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STATE COMPENSATION INS. FUND v. PROCTOR & SCHWARTZ

UNITED STATES DISTRICT COURT, EASTERN DISTRICT OF PENNSYLVANIA


January 13, 1955

STATE COMPENSATION INSURANCE FUND, Plaintiff,
v.
PROCTOR & SCHWARTZ, Incorporated, and J. R. Crouse, Defendants. John C. Turner, Applicant for Intervention

The opinion of the court was delivered by: FOLLMER

On October 16, 1951, the State Compensation Insurance Fund of California instituted suit against Proctor and Schwartz, Inc., a citizen of the Commonwealth of Pennsylvania. The sole basis of jurisdiction is diversity of citizenship. The action is for the recovery of workmen's compensation paid to one John C. Turner, who was injured in California, allegedly through negligence of one of the employees of Proctor and Schwartz, Inc. (hereafter referred to as the defendant). Turner had instituted an action against defendant in a California court for the recovery of damages for personal injuries, which suit was dismissed on the ground that defendant was not subject to the jurisdiction of the California courts.

In a previous motion by defendant to dismiss the main action of State Compensation Insurance Fund Judge Clary held, State Compensation Ins. Fund v. Proctor & Schwartz, D.C., 102 F.Supp. 451, that it was to redress injury to property (as distinguished from any action by Turner to recover damages for personal injuries) and consequently was within the six year limitation of the pertinent Pennsylvania Statute of Limitations, 12 P.S. § 31, and also that under the Pennsylvania Borrowing Statute, 12 P.S. § 39, the cause of action had not been fully barred by the laws of California since, as was clearly indicated by the Turner suit in California, the defendant was not there subject to service of process thereby tolling the California Statute of Limitations. That motion to dismiss was denied.

 On May 26, 1954, Turner moved to intervene on the ground that his claim for damages for personal injuries and the main action have questions of law and fact in common. The application is for permissive intervention under Rule 24(b) of the Federal Rules of Civil Procedure, 28 U.S.C. Defendant contends that the motion should be denied because the motion was filed beyond the applicable period of limitations and because the doctrine of laches should apply.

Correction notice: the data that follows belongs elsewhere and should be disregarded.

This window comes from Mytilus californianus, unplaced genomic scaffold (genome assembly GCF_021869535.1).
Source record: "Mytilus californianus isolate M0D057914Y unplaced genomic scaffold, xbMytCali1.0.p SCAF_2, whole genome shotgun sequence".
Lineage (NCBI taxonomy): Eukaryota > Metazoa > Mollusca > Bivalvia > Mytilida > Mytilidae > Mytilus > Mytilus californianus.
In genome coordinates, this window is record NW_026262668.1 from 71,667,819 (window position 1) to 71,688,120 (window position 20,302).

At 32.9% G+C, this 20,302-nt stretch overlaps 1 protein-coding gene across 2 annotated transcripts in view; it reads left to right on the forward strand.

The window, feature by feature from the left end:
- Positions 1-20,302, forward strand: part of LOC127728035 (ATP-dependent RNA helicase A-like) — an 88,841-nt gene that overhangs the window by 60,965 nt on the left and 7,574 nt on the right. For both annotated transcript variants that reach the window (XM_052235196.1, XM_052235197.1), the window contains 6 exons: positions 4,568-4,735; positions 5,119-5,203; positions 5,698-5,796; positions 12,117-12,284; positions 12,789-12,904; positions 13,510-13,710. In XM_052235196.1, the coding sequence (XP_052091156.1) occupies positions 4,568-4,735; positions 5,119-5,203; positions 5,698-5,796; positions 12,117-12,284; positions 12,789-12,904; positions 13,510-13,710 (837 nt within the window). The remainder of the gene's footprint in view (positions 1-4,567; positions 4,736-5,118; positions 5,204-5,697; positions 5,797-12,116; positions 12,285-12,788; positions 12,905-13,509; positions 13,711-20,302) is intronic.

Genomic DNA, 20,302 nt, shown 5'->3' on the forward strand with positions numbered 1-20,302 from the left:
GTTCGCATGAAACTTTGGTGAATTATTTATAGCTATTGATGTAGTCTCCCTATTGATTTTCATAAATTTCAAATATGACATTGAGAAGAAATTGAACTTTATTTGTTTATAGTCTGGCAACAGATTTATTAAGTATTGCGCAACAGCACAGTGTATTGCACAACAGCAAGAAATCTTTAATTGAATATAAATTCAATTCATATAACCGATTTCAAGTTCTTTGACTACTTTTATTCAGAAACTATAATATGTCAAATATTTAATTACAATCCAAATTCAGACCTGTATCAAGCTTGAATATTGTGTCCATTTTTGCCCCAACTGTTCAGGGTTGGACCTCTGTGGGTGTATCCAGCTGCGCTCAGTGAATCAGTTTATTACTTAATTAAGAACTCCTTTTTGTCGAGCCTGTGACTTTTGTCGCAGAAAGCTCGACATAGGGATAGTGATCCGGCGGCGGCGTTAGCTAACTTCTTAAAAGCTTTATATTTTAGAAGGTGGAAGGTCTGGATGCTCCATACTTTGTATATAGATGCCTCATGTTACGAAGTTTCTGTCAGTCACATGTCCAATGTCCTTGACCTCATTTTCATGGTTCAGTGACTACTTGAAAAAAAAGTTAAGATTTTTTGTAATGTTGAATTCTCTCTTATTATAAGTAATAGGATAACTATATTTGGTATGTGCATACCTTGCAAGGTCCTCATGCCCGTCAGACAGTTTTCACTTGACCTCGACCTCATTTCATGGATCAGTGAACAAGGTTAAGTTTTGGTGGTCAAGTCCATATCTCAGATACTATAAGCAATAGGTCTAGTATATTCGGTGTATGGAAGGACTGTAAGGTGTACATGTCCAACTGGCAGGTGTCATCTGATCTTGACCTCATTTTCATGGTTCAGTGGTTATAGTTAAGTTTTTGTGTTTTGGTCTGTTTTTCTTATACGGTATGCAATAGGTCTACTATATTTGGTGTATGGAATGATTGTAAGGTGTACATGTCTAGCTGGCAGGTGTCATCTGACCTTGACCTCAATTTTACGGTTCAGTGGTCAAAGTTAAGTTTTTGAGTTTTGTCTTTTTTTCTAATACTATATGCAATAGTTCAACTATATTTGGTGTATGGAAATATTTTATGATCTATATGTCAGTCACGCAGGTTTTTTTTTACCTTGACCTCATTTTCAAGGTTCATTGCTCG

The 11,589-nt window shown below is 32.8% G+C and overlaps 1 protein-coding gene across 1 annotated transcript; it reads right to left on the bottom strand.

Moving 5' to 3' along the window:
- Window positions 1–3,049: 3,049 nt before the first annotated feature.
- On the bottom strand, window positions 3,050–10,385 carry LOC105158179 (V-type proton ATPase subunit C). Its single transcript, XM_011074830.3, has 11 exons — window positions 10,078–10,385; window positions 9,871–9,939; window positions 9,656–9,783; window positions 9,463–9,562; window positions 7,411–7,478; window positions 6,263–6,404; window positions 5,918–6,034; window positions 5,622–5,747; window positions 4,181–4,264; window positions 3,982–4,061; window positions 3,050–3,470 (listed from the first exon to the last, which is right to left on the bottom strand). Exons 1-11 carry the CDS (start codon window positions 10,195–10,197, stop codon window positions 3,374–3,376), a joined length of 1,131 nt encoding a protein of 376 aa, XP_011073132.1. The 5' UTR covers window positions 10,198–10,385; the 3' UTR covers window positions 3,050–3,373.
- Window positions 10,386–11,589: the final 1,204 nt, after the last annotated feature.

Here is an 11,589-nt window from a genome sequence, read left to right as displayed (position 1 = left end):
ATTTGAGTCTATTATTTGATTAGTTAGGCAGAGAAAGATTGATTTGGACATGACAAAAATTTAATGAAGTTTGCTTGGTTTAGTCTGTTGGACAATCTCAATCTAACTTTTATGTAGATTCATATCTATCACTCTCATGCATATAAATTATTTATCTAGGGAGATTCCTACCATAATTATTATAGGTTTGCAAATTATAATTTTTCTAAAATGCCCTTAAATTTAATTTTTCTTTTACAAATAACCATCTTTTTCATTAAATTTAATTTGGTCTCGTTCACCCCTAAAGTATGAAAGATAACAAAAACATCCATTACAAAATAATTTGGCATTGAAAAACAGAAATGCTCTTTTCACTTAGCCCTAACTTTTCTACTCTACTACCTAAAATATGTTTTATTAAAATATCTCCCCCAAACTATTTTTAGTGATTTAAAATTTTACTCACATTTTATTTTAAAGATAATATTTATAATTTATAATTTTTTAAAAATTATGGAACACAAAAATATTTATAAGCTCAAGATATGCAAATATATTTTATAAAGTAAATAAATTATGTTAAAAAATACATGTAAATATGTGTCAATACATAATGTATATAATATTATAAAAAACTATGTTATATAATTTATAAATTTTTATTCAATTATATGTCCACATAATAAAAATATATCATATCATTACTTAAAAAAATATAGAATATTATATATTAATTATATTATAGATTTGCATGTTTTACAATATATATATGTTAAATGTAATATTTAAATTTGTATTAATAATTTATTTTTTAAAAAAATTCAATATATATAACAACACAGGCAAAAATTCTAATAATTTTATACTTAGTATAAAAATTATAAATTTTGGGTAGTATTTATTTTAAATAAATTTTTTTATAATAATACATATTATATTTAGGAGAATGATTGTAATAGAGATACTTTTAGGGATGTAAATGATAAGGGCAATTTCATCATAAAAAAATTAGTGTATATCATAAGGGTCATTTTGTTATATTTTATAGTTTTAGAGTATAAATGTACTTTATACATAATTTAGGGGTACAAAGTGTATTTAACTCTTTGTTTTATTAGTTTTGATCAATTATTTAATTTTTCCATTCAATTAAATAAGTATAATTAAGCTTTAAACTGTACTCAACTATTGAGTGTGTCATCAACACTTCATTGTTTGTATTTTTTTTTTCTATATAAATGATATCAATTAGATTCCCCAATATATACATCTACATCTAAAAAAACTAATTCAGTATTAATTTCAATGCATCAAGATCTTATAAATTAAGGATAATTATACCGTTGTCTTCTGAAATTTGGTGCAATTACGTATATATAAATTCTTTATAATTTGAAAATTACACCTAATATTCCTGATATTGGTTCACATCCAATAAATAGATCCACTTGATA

The law of the forum controls on the question of limitation of action in 'diversity' cases. *fn1" The rule is stated in Restatement, Conflict of Laws, § 603, that 'If action is barred by the statute of limitations of the forum, no action can be maintained though action is not barred in the state where the cause of action arose.' This is the law in Pennsylvania *fn2" subject to the provision of 12 P.S. § 39 that if the period of the limitation in the state where the cause of action arose is less, such lesser time controls. *fn3"

 In the present instance, however, we need not consider the California statute since the action has not been fully barred by the laws of that state. This, as well as the difference between State Compensation Insurance Fund's claim for property injury governed by Pennsylvania's six year Statute of Limitations, 12 P.S. § 31, and Turner's claim for personal injuries as governed by Pennsylvania's two year Statute of Limitations, 12 P.S. § 34, are fully covered by Judge Clary's opinion on the previous motion. It is quite clear that the two year limitation is controlling here. Turner could have instituted an action in Pennsylvania where defendant is incorporated at any time within the two years and his failure to act did not arrest the running of the statute. *fn4"

 In Deane v. Greenbaum, 77 Pa.Dist. & Co. 569, defendant in a trespass action sought to counterclaim for personal injuries more than two years after the occurrence giving rise to the injury and the court held such action barred by the Statute of Limitations. *fn5"

 Moore's Federal Practice, Second Edition, Volume 4, Par. 24.13(2), indicates the same rule should be applied in an application for intervention under Rule 24(b) of the Federal Rules of Civil Procedure in this type of action. *fn6"

 There is also considerable merit in the defendant's contention that the motion is not 'timely' within the purview of Rule 24(b). The cause of action arose on August 6, 1948. The service of process in Turner's California suit was attempted on August 16, 1949. The order setting aside that services was on September 12, 1950. The action in this District by the State Compensation Insurance Fund was begun October 16, 1951. The motion to dismiss that action was filed November 16, 1951, and Judge Clary's order denying the motion was entered January 23, 1952. Turner's motion to intervene was filed May 26, 1954. Turner could have instituted suit in Pennsylvania at any time from August 6, 1948, until barred by the Statute of Limitations since the defendant was at all times subject to service of process. While there are questions of law and fact in common, Turner's claim for personal injury involves more than plaintiff's claim for a property injury in which it is seeking to recover merely what has already been paid to Turner. Nor does Turner now give any good reason for the long delay. The defendant would certainly be prejudiced by being compelled to defend this additional action.

 An order denying the motion to intervene will be entered accordingly.


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